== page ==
Film ID:
YFA 5871

SUNLEY’S DAUGHTER

1974

Visitor Tabs

Description

This is a Yorkshire television documentary about the Sunley family, Joe, Connie and daughter Mary, who breed Cleveland Bay horses and run a farm without electricity near Whitby.  The film focuses on Mary and her difficulties in marrying and leaving with her fiancée Jim.  The programme was originally transmitted on 14th May, 1974.

The film begins showing Cleveland Bay horses on the moors near Whitby where sheep are being herded.  An old threshing machine is seen at work.  We meet Joe Sunley, who is described as the elder of the community and who was once paid in kind.  It is stated that Sunley breeds Cleveland Bay horses as he discusses a horse with another breeder.  Joe is seen on his farm with his sheep and his daughter Mary.  It is stated that tradition has it that at least one child, usually the last daughter, stays behind to look after the parents.  The two of them are stacking bales of hay.

The farm is very old, without electricity to the house or barn.  They all milk the cows by hand for three hours in the morning, and again for three hours every evening, seven days a week.  Joe is a tenant.  He worked as a fitter and turner for 12 years until 1931 when he was made redundant, “suspended until further notice”.  He says that he is “still suspended”.  They have 50 cattle and 16 horses.  The family are interviewed as they have their breakfast in the kitchen.   They are asked about having no electricity.  Joe states that it makes live more complicated, while his wife, when asked if she would like electricity is less sure, clearly deferring to Joe’s views on the type of life he wants to lead.  

He is also asked about his personal religion, which doesn’t allow for celebrations of any kind, either Christmas or birthdays.  When questioned about this, Mary seems less enthusiastic about this policy.  He says that he does not impose his views, but that he believes in hard labour and discipline, and using the rod for correction.  They have to carry the heavy urns which carry the milk form the pure Jersey cows.   

Mary is interviewed, and it is revealed that she started milking form the age of three, and has never had a holiday, only a day out at Leeds with her brother.  Seemingly shy to talk, Mary states that she doesn’t have friends, and that “you never miss what you’ve never had”.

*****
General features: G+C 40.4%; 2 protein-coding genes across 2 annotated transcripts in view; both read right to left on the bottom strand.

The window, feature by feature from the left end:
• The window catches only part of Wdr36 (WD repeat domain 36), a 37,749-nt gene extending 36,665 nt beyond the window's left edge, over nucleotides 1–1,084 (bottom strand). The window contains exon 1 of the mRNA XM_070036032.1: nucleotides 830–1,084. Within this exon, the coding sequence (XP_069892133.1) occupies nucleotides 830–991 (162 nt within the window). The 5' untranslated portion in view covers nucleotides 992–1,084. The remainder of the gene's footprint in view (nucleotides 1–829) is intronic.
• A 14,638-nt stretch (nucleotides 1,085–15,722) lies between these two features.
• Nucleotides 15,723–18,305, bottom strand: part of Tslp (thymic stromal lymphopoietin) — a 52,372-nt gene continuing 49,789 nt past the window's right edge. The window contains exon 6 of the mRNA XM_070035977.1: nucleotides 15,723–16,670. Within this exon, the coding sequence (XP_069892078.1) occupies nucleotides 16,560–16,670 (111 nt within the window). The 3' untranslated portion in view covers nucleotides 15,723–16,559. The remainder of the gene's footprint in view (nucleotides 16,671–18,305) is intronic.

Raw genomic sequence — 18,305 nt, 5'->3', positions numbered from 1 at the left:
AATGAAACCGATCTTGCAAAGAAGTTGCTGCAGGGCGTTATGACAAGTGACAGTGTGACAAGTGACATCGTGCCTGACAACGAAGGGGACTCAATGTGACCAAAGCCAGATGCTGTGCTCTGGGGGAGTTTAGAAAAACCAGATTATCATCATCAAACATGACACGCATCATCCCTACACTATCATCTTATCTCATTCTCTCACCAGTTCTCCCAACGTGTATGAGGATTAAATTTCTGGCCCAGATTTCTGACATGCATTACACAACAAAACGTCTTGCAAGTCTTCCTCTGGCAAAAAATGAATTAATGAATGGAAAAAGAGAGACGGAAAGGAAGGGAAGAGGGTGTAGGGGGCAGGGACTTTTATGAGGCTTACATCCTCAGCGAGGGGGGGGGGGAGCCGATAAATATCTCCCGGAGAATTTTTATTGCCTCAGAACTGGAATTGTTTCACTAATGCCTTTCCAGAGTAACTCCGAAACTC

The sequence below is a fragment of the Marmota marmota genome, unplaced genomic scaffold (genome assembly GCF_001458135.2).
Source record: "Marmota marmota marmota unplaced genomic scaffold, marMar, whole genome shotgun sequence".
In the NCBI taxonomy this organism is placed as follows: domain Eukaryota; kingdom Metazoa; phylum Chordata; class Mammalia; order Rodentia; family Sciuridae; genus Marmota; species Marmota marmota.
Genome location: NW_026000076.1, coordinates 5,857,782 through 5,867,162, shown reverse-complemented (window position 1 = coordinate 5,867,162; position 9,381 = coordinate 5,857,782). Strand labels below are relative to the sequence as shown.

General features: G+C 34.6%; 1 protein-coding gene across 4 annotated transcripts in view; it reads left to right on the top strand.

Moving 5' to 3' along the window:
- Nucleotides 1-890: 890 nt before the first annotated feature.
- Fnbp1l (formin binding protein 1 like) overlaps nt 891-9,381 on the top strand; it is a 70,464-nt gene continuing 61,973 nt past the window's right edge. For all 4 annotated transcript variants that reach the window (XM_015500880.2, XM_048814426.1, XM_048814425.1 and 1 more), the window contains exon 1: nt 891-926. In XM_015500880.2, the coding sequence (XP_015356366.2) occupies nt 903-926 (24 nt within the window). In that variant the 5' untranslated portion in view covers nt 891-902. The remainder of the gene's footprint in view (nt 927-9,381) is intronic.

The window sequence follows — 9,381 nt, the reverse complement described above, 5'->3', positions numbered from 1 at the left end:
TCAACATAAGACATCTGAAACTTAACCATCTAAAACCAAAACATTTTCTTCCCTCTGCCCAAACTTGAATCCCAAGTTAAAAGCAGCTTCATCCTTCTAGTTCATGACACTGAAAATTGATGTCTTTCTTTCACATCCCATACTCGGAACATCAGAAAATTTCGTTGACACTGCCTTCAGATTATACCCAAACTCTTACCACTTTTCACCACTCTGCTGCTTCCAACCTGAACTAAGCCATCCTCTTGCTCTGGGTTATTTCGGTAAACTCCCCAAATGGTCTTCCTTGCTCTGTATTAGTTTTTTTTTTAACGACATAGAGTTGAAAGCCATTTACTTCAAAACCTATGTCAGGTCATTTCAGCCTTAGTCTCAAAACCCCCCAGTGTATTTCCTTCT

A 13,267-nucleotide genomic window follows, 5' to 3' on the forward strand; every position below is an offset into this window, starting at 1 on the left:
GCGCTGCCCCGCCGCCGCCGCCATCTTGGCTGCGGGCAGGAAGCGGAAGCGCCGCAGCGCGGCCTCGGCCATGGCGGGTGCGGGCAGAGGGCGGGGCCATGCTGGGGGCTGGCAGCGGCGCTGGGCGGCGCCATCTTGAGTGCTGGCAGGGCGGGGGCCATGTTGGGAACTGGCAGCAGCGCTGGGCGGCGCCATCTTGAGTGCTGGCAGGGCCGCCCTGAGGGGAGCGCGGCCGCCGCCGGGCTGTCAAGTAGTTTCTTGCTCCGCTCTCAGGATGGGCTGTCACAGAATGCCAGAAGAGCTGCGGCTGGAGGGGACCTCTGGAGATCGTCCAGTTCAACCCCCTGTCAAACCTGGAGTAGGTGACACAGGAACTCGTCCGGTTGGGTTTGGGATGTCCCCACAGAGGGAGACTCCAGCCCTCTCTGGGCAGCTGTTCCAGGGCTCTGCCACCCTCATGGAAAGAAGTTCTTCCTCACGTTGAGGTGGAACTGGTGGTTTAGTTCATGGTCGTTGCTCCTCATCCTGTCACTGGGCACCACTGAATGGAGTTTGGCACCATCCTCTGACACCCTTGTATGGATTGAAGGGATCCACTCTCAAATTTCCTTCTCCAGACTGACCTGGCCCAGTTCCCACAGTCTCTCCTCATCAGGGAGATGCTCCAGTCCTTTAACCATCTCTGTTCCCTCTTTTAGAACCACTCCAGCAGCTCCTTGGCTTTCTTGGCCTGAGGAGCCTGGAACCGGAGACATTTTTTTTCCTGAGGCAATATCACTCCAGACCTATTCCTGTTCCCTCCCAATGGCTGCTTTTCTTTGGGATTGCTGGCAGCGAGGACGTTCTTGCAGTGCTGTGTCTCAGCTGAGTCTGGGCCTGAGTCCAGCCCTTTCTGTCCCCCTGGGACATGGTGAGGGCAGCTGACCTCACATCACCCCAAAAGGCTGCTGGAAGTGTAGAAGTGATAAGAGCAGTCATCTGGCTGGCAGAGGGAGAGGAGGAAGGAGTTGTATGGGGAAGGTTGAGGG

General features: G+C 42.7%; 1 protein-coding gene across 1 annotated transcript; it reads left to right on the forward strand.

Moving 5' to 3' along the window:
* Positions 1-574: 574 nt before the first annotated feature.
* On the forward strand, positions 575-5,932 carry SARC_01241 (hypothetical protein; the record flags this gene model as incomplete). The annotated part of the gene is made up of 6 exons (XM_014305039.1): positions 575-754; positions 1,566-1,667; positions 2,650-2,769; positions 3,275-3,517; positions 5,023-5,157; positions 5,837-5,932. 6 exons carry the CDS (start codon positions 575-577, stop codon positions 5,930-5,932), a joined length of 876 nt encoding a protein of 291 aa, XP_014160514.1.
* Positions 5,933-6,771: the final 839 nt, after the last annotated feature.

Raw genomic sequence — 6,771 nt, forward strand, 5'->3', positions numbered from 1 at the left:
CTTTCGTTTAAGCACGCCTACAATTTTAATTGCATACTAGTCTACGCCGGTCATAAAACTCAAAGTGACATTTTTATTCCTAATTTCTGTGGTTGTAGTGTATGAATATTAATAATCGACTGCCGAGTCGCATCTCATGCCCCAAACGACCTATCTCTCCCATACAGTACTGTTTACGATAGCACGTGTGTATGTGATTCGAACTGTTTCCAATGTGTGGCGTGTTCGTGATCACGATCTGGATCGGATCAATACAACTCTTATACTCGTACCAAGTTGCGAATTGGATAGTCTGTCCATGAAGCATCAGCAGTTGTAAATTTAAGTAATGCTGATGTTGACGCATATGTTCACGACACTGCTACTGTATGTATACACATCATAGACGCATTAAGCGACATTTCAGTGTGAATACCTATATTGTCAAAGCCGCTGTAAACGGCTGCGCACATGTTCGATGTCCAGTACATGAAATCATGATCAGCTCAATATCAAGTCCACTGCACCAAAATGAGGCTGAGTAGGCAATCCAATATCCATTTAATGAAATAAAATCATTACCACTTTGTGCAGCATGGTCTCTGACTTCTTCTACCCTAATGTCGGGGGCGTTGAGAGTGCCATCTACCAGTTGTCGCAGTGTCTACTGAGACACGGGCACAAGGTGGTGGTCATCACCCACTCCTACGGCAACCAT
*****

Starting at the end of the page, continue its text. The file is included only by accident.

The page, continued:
The film then shows a farm labourer form the adjacent farm, Jim Smith, who it is stated started working there three years previously.  Eventually he met Mary, and it is said that this broke her isolation that she subsequently blossomed.  They are shown together.  Jim gets into tractor, and we see a blacksmith shoeing a horse.  

Jim is interviewed, remembering the first time he saw Mary “as a woman”, and asked her out, his first ever girlfriend.  The farm he works at has electricity and the cows are milked by machine.  Jim dons a suit and takes Mary to a dance in his Morris Minor.  Joe states that really parents ought to pick their daughters husband, but he will not stand in the way of Mary.  He states that he believes in Bible principles.  

End of Part One
Part Two

Mary and Jim sit in a field discussing possible future plans.  Mary is interviewed whilst she is milking and questioned about what else she does, and the interviewer pushes her on when she might get married and leave.  She is hesitant about committing herself.  Joe desperately tries to get a horse to get into a horse box for travelling to the Wolds Fair, but which offers a lot of resistance.  At the Fair heavy horses are walked in pairs around the field, possibly in Ingleborough.  Joe hits his horses to get them to co-operate.  They run their horses around the show ground and rosettes are pinned onto the winning horses.  

Next Jim is seen dressed up in suit and tie visiting the Estate Office of the land owner.  Here he is interviewed, asked about getting married as they only take married tenants.  The landlord only has a 4,500 acre farm, which is not big enough for Jim.  But he is told that there are no other farms available, and that there are already three others looking for such a farm, and, furthermore, Teeside is expanding.  Joe does not have the money to buy a farm.  Joe is interviewed about the prospective marriage of the engaged couple, as is Mary’s mother, Connie, who is using an old mangle.  The couple are then interviewed about their wedding plans.  He is very keen, Mary says that she wants her own farm.

Jim goes to try to get a job at another farm seven miles away at Dunsley, which comes with a three bedroomed house.  He puts it to her that now they can get married, but as the couple take a walk along the cliffs near Whitby, she states that she wants to wait until “things get a bit more settled”, and that “there’ll be more chances”, and the film comes to an end.

Cameramen: Mostafa Hammuri, Dick Dodd
Producer: Julie O’Hare
Sound: Jim McCann, Mike Donnelly, Ron Gunn 
Dubbing Mixer: Terry Cavagin
Film Editors: Graham Shrimpton
Directed by Barry Cockcroft
Executive Producer: John Fairley
Yorkshire Television